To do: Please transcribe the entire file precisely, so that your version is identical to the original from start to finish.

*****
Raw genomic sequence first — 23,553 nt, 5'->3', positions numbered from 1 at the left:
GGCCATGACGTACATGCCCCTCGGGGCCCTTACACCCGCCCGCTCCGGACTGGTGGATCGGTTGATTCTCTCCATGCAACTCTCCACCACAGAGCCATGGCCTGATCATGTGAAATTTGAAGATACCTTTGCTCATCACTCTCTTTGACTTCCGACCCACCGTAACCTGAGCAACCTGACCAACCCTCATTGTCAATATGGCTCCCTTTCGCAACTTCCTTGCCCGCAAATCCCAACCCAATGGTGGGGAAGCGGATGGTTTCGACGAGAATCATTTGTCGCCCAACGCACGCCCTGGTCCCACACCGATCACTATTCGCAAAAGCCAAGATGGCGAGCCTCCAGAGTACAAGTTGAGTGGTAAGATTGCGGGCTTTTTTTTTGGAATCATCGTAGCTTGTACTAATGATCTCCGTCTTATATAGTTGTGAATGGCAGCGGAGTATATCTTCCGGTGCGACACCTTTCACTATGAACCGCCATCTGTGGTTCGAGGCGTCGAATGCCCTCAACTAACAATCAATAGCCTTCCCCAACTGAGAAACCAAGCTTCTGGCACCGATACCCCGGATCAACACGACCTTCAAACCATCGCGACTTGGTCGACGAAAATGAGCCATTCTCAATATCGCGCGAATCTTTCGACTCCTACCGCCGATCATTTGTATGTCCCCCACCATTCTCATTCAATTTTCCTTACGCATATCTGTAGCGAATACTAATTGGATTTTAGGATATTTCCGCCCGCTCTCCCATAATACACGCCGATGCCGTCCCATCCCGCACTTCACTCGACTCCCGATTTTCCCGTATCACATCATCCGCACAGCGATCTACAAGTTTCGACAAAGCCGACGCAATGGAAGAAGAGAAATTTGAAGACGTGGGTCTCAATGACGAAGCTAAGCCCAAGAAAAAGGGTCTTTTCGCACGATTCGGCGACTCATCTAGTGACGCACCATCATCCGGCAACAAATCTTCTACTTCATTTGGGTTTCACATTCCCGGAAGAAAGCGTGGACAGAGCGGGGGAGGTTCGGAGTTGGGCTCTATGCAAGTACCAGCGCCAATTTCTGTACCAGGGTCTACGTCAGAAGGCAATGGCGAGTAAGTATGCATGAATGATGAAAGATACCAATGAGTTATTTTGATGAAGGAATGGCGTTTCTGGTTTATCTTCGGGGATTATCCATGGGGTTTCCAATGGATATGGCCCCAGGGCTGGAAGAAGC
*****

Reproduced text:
Raw genomic sequence first — 23,553 nt, 5'->3', positions numbered from 1 at the left:
GGCCATGACGTACATGCCCCTCGGGGCCCTTACACCCGCCCGCTCCGGACTGGTGGATCGGTTGATTCTCTCCATGCAACTCTCCACCACAGAGCCATGGCCTGATCATGTGAAATTTGAAGATACCTTTGCTCATCACTCTCTTTGACTTCCGACCCACCGTAACCTGAGCAACCTGACCAACCCTCATTGTCAATATGGCTCCCTTTCGCAACTTCCTTGCCCGCAAATCCCAACCCAATGGTGGGGAAGCGGATGGTTTCGACGAGAATCATTTGTCGCCCAACGCACGCCCTGGTCCCACACCGATCACTATTCGCAAAAGCCAAGATGGCGAGCCTCCAGAGTACAAGTTGAGTGGTAAGATTGCGGGCTTTTTTTTTGGAATCATCGTAGCTTGTACTAATGATCTCCGTCTTATATAGTTGTGAATGGCAGCGGAGTATATCTTCCGGTGCGACACCTTTCACTATGAACCGCCATCTGTGGTTCGAGGCGTCGAATGCCCTCAACTAACAATCAATAGCCTTCCCCAACTGAGAAACCAAGCTTCTGGCACCGATACCCCGGATCAACACGACCTTCAAACCATCGCGACTTGGTCGACGAAAATGAGCCATTCTCAATATCGCGCGAATCTTTCGACTCCTACCGCCGATCATTTGTATGTCCCCCACCATTCTCATTCAATTTTCCTTACGCATATCTGTAGCGAATACTAATTGGATTTTAGGATATTTCCGCCCGCTCTCCCATAATACACGCCGATGCCGTCCCATCCCGCACTTCACTCGACTCCCGATTTTCCCGTATCACATCATCCGCACAGCGATCTACAAGTTTCGACAAAGCCGACGCAATGGAAGAAGAGAAATTTGAAGACGTGGGTCTCAATGACGAAGCTAAGCCCAAGAAAAAGGGTCTTTTCGCACGATTCGGCGACTCATCTAGTGACGCACCATCATCCGGCAACAAATCTTCTACTTCATTTGGGTTTCACATTCCCGGAAGAAAGCGTGGACAGAGCGGGGGAGGTTCGGAGTTGGGCTCTATGCAAGTACCAGCGCCAATTTCTGTACCAGGGTCTACGTCAGAAGGCAATGGCGAGTAAGTATGCATGAATGATGAAAGATACCAATGAGTTATTTTGATGAAGGAATGGCGTTTCTGGTTTATCTTCGGGGATTATCCATGGGGTTTCCAATGGATATGGCCCCAGGGCTGGAAGAAGC